There’s no such thing as a free lunch in Pangyo Techno Valley
“You have to pay between 10,000 won and 13,000 won at least to have lunch in this area,” said a local designer who has worked at a Pangyo-based game company for three years. “I could spend around 6,000 won to 7,000 won to dine out near my home in Jamsil [southern Seoul], but with that money you can only afford small snacks around here.”
Some people complain that living in Pangyo, where some 70,000 tech employees and developers come to work, is almost as expensive as living in Silicon Valley in the United States.
The U.S. tech hub has been suffering from high price levels and a housing shortage, just as Pangyo does now. According to the Silicon Valley Competitiveness and Innovation Project’s 2019 report, the U.S. region’s ability to sustain growth and quality of life is eroding due to congestion and increasing prices. Many companies have relocated to more affordable regions like Los Angeles to escape the high costs.
“Even more people are moving out of our still prosperous but increasingly congested and expensive region,” the report said. “On critical quality of life indicators - median home prices and commute times - Silicon Valley continued to lose ground to other innovation regions.”
High rent prices for local businesses is the main driver of increasing living costs in Pangyo Techno Valley.
The high rent has brought up food prices, which has deterred many workers in the region from spending money outside their office buildings.
Unlike NCSoft and Nexon employees who can dine affordably at their companies’ in-house dining halls, many tech workers have no choice but to pay for expensive food out of their own pockets. Some have been forced to accept that high prices are the new normal.
“It is normal to spend more than 10,000 won for lunch in Pangyo. I even spent 14,000 won for yakisoba once,” a developer in Pangyo said. “There were times I was aghast at the high food prices, but since I don’t have any better option, I decided to think positively. I can have more delicious meals by paying more.”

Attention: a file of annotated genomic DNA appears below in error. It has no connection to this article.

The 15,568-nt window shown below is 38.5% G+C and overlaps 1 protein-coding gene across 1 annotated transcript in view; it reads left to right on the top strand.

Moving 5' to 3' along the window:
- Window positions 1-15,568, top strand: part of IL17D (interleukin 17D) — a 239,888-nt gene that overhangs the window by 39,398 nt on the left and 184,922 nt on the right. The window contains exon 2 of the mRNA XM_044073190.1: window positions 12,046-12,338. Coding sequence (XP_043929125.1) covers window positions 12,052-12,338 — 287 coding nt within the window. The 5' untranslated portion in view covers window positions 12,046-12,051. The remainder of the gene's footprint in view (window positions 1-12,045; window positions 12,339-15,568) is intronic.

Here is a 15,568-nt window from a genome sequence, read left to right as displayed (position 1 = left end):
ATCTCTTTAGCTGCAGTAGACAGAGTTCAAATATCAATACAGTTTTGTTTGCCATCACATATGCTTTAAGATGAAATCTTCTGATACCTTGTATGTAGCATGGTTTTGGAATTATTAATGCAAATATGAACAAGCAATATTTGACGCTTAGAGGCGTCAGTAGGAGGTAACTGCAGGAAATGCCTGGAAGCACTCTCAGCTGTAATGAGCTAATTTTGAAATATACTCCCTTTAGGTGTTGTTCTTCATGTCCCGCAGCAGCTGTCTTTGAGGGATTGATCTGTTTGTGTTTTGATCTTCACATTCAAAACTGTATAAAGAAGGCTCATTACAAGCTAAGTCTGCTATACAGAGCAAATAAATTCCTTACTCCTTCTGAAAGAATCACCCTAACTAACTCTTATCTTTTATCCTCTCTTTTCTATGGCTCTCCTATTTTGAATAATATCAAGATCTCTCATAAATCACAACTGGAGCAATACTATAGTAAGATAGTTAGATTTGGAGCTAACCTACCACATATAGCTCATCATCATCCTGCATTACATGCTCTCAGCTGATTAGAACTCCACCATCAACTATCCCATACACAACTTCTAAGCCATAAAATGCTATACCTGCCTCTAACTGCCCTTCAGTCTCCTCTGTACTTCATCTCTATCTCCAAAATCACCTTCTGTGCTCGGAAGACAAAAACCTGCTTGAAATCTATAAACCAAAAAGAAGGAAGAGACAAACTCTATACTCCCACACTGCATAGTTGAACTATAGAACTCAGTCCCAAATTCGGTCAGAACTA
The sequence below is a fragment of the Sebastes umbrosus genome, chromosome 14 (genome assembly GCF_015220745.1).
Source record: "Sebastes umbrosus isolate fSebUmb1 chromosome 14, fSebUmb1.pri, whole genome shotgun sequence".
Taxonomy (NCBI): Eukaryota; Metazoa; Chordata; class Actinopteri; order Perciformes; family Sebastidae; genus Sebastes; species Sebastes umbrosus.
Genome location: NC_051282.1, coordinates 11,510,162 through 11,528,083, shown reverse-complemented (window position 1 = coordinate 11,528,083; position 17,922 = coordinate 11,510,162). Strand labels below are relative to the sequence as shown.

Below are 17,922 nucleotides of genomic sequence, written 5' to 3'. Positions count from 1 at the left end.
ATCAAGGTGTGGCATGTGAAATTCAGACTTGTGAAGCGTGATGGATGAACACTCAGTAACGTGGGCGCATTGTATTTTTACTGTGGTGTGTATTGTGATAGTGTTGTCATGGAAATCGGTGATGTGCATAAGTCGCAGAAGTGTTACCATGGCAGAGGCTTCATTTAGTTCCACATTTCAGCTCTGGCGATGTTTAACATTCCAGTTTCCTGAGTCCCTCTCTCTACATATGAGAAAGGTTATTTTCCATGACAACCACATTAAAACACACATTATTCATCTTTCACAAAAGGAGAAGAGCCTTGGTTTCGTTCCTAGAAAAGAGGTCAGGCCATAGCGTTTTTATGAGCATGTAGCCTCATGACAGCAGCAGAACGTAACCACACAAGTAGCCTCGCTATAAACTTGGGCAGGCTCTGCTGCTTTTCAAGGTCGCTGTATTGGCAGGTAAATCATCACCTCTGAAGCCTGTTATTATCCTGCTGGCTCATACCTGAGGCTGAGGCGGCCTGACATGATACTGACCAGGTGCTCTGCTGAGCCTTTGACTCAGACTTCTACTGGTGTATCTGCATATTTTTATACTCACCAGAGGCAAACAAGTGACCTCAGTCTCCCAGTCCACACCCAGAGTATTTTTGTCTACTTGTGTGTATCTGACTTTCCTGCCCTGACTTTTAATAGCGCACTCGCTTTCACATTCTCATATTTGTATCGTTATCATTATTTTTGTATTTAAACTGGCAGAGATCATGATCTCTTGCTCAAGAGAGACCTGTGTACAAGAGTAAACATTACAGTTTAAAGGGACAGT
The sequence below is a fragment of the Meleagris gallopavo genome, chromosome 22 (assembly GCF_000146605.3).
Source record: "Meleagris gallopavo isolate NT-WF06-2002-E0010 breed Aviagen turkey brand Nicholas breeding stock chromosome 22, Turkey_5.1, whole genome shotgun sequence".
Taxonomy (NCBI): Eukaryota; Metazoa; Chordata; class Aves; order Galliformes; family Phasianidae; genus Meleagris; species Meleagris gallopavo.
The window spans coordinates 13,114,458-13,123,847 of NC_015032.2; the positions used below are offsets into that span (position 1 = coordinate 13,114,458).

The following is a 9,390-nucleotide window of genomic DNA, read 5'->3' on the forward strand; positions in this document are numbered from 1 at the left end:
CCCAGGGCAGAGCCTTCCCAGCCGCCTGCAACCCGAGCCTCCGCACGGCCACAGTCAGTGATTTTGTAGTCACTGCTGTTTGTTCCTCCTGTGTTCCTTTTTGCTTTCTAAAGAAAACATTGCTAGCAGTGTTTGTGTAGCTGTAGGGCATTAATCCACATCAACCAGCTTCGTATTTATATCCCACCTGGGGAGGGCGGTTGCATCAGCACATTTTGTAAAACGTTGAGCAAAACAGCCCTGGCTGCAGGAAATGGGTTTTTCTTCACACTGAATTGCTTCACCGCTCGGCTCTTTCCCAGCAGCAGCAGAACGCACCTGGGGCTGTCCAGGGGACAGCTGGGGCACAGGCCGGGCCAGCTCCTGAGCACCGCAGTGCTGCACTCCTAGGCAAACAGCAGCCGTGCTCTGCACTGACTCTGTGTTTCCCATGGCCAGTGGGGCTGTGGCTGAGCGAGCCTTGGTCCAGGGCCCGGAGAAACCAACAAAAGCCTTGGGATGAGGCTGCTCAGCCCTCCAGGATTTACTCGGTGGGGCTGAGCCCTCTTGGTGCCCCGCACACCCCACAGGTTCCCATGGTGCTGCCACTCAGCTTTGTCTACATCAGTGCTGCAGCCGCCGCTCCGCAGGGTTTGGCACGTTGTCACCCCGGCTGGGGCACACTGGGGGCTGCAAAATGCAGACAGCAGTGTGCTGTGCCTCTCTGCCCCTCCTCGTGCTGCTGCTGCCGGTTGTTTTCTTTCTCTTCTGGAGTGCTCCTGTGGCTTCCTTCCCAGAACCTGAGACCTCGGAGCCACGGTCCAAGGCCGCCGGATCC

Now many companies in the region have rolled up their sleeves and decided to support their employees’ meal costs.
Aware that many young professionals are sensitive about spending lots on food, Pangyo-based companies are giving money and food to their employees while partnering with local businesses.
Kakao Mobility increased its employees’ monthly lunch budget to 200,000 won, double the previous level.
The company also provides simple snacks like instant noodles and gimbap (seaweed rice rolls) for free in the evening. Employees at Kakao Page are given 150,000 won per month through a smartphone application. Those who work overtime are given extra cash to spend on food.
NS Home Shopping deposits 198,000 won monthly to its employees’ security badges, which can also be used as a transaction method. The money can be used at the company’s in-house dining hall and 12 restaurants it owns in the area.
Kakao Games provides gimbap, sandwiches, toast, cereal and fruits for free to employees for breakfast every morning. Samsung Heavy Industries, Dasan Networks and Naver also provide around 100,000 won to 120,000 won every month.
Some companies located in Pangyo have partnered with local restaurants. Game developer Webzen partners with four restaurants near its office and provides a 7,000 won discount to its employees.
NHN Entertainment distributes meal tickets to its workers through its own application, Payco. Its employees can spend up to 6,500 won per day by spending a ticket. They pay the difference on their own.
“In Silicon Valley, which has more than 500,000 high tech workers, high prices are a huge threat to the region’s growth,” said Jung Kwang-ho, a public administration professor at Seoul National University and executive president of the Society of Open Innovation: Technology, Market & Complexity.
“At this point, we need to think of solutions to reduce the number of developers [in Pangyo] who say they are poor because of the high cost of housing and living, despite making more than 200 million won a year.”
BY LEE SOO-KI, PYUN GWANG-HYUN AND KO JUN-TAE [email@example.com]
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